Law Depot is slightly different to some of the other will-preparation products on the market in that there’s no software to download. Users pay Law Depot a subscription to access the document-creation wizards and the documents themselves, and must keep up their subscription to retain access to them.
During the free seven-day trial (which just requires an email address and credit card details, though there will be no charges for this period), users can create, download and print as many documents as they need. Users can cancel at any time and there is no obligation. The other pricing options are outlined above.
Law Depot is really just one product – a subscription to a database that guides users through the document-creation process via a series of questions. The documents offers by Law Depot that are most pertinent to end-of-life issues and will-preparation are: Last Will and Testament, Health Care Directive, Medical Power of Attorney, Financial Power of Attorney and Living Will. All of these can be created, saved, downloaded and printed out without the aid of a legal professional. If properly completed, all of the forms are legally binding.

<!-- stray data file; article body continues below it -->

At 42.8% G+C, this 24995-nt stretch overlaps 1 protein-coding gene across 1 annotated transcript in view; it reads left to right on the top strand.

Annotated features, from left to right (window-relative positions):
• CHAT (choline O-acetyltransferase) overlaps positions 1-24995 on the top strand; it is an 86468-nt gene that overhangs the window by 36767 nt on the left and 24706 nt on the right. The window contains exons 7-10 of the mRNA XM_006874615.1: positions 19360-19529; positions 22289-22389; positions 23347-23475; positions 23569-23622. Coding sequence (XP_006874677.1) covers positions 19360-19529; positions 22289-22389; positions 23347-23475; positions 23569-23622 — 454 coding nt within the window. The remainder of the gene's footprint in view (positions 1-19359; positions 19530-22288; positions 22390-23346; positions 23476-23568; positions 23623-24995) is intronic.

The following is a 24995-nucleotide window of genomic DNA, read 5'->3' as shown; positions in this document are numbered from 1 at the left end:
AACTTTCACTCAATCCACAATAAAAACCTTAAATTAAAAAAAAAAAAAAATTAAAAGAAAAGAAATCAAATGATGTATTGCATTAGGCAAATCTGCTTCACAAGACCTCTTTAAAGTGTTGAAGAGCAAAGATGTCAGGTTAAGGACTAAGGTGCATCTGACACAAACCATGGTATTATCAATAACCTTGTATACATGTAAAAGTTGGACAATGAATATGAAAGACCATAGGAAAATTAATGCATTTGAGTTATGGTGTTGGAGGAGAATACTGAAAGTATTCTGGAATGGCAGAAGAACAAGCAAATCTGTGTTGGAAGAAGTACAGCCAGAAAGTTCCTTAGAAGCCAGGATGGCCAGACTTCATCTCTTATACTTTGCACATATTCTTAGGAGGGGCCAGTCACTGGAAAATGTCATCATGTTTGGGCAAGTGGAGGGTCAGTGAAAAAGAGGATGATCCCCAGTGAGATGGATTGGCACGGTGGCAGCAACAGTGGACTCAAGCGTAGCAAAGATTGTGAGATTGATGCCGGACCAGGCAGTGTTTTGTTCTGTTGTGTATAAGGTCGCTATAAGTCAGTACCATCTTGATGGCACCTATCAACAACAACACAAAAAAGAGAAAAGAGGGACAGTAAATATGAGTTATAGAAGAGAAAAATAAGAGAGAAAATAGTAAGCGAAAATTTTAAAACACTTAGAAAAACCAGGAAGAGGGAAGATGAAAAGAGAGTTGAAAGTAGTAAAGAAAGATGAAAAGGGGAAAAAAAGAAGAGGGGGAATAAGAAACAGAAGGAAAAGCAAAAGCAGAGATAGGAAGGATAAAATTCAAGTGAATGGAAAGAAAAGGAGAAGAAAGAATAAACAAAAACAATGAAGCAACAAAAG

Law Depot also offers a satisfaction guarantee. If the customer isn't satisfied with their document, then they will be refunded within 50 days. In addition, Law Depot offers $10,000 to any customers that suffer damages from mistakes due to company errors on documents.
Law Depot review: Document creation
All of Law Depot’s documents are listed alphabetically, or can be searched by topic. To begin creating a document, it’s as easy as clicking on the document’s name and then just following the on-screen instructions. Documents can then be saved, downloaded, printed and signed.
Law Depot review: Client support
If a user has questions or needs assistance, they can contact Law Depot through email, the live online chat feature, the help centre, or the 855-number. Phone support is available Monday through Friday, 8am to 7pm ET, and can offer answers to many frequently asked questions.
Law Depot: Educational resources